Though the current economy is among the strongest of the past 50 years, critics of President Trump’s transformational trade policies continue to insist that the tariffs are hindering rather than helping the boom. Citing forecasts like the latest from the Federal Open Market Committee, these critics have tarred the Trump tariffs as price inflators, job killers and growth destroyers. Yet with each new tariff—on dishwashers, solar panels, aluminum, steel and more than $300 billion of Chinese imports—the economy remains robust, wages continue to rise, and inflation stays muted.
Why have the gloom-and-doom forecasters been so wrong? The errors come from flaws in traditional economic models. Using a better set of assumptions to assess the economy can explain why tariffs have spurred growth, not hampered it.
Anti-tariff analysts typically rely on static “partial equilibrium” models that predict how short-run price hikes from tariffs might ripple through a small number of product markets. While a tariff on steel might boost employment in that industry, for example, the price of steel would rise for car makers downstream, which would then suffer lower production and fewer jobs. Each tariff shrinks total employment, depresses wages, and increases inflation—or at least that’s how these forecasts typically go.
Yet these effects are scarcely found in aggregate macroeconomic statistics. The economy has added more than seven million jobs during the Trump presidency, and more than 2.4 million Americans have risen out of poverty. The unemployment rate is as low as it has been in a half-century, and the rates for African-Americans and Hispanics are lower than ever. Median household income hit a record $66,000 last year, and income inequality dropped sharply as the lowest earners got the largest proportional gains. More than two million prime-age workers have returned to the labor force.
This jarring disconnect between the forecasts and the real Trump economy would be comical if the policy stakes weren’t so high. What is sorely missing from these forecasts is a “general equilibrium” analysis of tariffs, which would assess the whole economy, with a concomitant “dynamic scoring” of their effects, to account for the new investment tariffs induce.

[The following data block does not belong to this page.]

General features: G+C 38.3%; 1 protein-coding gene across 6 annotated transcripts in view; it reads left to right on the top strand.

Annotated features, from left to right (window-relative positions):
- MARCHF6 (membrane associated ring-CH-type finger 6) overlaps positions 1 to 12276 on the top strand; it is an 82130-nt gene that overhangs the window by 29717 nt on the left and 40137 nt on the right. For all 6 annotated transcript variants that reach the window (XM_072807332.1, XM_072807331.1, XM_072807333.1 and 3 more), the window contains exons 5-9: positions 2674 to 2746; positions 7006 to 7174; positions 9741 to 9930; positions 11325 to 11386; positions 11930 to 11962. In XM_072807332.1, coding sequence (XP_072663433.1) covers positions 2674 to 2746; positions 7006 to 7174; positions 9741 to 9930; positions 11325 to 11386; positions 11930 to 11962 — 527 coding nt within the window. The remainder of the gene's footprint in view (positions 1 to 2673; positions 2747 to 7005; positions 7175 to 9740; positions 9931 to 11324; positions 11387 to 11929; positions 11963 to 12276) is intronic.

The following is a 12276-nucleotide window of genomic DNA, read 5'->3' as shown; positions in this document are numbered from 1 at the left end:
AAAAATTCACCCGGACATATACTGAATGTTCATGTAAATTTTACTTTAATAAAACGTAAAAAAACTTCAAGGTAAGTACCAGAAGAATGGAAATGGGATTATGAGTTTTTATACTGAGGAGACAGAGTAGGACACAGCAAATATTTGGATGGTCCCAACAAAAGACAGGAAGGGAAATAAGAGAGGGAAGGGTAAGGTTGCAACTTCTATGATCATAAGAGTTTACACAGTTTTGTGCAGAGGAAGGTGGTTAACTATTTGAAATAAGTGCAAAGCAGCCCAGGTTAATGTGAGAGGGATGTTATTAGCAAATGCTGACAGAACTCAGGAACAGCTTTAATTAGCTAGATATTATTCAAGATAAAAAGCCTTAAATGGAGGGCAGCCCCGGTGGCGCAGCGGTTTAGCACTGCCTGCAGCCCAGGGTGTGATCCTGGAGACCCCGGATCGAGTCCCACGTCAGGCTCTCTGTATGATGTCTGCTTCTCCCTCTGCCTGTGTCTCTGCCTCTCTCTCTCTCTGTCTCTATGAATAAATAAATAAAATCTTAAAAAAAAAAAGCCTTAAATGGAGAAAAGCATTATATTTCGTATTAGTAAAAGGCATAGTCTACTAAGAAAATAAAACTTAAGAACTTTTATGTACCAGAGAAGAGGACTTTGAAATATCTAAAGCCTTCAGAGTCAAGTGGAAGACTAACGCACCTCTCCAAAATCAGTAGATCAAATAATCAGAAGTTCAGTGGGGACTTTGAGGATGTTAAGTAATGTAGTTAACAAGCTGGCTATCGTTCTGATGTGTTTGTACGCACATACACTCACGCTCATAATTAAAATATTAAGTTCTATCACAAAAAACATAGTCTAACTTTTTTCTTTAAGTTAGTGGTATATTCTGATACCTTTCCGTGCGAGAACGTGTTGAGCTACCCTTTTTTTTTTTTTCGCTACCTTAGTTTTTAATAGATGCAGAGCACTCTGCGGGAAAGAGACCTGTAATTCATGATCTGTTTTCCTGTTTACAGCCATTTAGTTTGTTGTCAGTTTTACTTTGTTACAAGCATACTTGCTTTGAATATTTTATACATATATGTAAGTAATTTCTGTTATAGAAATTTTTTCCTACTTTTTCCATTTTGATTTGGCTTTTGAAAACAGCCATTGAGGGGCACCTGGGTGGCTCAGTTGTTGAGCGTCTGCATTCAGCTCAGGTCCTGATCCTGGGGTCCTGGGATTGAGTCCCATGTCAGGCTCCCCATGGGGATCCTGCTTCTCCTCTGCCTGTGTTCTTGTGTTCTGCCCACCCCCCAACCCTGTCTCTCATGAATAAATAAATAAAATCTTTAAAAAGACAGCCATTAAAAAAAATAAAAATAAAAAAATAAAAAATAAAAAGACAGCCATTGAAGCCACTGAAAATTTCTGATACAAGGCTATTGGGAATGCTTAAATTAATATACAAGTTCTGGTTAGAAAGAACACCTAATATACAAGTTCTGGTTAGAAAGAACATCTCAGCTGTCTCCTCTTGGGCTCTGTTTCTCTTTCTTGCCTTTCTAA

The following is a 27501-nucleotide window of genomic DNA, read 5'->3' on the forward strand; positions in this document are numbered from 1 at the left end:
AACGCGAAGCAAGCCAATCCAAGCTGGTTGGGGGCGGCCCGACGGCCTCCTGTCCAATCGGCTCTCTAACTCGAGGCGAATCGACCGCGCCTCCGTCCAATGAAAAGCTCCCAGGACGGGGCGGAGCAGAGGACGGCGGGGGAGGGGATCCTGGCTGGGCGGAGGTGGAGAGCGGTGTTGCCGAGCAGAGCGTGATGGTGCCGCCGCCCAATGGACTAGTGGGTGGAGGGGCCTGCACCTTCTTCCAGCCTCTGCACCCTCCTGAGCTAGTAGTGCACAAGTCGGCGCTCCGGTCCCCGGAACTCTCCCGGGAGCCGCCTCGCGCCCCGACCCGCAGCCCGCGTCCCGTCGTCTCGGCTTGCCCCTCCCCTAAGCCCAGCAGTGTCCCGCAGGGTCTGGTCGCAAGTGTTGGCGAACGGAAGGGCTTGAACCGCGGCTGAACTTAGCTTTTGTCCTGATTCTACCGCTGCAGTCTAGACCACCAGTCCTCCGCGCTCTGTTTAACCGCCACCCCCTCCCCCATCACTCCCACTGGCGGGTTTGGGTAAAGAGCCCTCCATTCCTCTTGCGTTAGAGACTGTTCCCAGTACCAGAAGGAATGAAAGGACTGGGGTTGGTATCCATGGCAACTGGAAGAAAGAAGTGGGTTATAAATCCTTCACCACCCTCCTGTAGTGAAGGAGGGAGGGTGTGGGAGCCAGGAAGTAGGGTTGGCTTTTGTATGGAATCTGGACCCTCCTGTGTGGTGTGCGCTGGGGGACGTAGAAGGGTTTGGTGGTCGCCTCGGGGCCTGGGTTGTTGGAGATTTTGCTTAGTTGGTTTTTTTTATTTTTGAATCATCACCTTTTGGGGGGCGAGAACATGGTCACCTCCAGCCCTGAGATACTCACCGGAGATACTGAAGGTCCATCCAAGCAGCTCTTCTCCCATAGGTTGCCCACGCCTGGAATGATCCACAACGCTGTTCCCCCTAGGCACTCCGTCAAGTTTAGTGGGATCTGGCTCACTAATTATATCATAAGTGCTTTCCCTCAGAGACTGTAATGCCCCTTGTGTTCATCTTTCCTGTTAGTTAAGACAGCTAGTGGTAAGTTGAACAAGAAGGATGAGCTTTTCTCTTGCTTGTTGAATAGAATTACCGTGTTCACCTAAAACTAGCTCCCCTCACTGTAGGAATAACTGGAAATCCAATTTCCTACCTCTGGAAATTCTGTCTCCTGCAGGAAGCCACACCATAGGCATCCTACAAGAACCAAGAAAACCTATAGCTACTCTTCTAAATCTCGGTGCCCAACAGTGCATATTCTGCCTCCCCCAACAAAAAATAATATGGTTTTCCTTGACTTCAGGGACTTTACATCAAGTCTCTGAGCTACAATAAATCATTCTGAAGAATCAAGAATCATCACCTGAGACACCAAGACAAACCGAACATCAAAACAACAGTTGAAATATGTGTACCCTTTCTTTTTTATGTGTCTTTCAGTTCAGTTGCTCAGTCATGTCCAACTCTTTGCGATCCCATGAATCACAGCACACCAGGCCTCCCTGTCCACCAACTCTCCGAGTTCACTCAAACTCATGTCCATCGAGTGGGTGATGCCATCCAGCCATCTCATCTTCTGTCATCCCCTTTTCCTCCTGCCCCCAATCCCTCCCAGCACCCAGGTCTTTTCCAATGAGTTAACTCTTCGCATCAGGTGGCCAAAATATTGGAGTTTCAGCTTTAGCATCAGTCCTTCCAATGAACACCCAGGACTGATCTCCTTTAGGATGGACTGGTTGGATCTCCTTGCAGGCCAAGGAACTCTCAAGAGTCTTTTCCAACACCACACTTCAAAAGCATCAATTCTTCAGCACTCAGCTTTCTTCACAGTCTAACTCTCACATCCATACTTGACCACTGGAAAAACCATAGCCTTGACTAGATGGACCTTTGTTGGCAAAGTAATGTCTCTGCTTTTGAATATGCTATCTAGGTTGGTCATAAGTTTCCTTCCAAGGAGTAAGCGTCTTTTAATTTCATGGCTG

Take the steel industry. U.S. Steel is spending more than $2 billion to upgrade its plants, such as its Gary Works in Indiana and Mon Valley Works in Pennsylvania. Nucor Corp. has committed billions to facilities from Frostproof, Fla., and Sedalia, Mo., to Marion, Ohio, and Brandenburg, Ky.
Over time this tariff-induced investment, along with lower taxes and sensible deregulation, will boost growth and job creation. Higher domestic production will also help offset any price hikes from the tariffs—steel is cheaper now than when the current tariff was imposed.
Here’s an equally important consideration, this one regarding strategy: President Trump’s imposition of actual tariffs has made the threat of tariffs more credible, and a variety of Trump tariff threats have borne robust results. These include the successful renegotiation of two of the worst trade deals in U.S. history, the North American Free Trade Agreement and the deal struck with South Korea in 2007. The administration also forged a new pact with Japan that will boost American electronics along with farmers and ranchers.
The president’s threat of auto tariffs has likewise drawn billions of dollars of new foreign direct investment from the likes of Toyota, Volkswagen and Mercedes-Benz, and at home, Fiat Chrysler, Ford and General Motors are also spending on new facilities. Combined with job repatriation from the U.S.-Mexico-Canada Agreement, these investments will boost the fortunes of American auto workers for decades to come.
In addition to missing the upside of supporting American industries, critics overlook the ways the U.S. has suffered under open trade. Research by economists like MIT’s David Autor has illustrated the socioeconomic harm caused by expanded trade with China in the 2000s, which contributed to the loss of tens of thousands of American factories and millions of manufacturing jobs and the hollowing out of many Midwest and Southern communities. What followed was an associated rise in the rates of divorce, drug addiction, crime, depression and death, particularly among blue-collar men no longer able to support their families at a decent wage.
The national-security externalities associated with Trump trade policy may be even more consequential. A case in point is the tariffs being used as leverage to defend America’s technological crown jewels from being forcibly transferred to Chinese companies—from artificial intelligence, robotics and autonomous vehicles to quantum computing and blockchain. These industries comprise the core of the next generation of weapons systems needed to repel threats from rivals like China, Russia and Iran. One must ask the anti-tariff forecasters: Where are the benefits of a freer and more secure American homeland counted in your models?
An honest, modern analysis of the Trump tariffs would acknowledge the widespread market distortions that currently disadvantage American workers, parse the complex ways tariffs affect trade partners’ behavior, appropriately discount short-term price impacts, dynamically score the many long-term positive effects, and parse the complex ways tariffs affect trade partners’ behavior.
Americans should welcome this analysis warmly—especially in the heartland, where the ugly predictions of the anti-tariff forecasters seem so out of touch with the beautiful realities of the Trump economy.
Mr. Navarro is assistant to the president for trade and manufacturing policy. This article first appeared at wsj.com.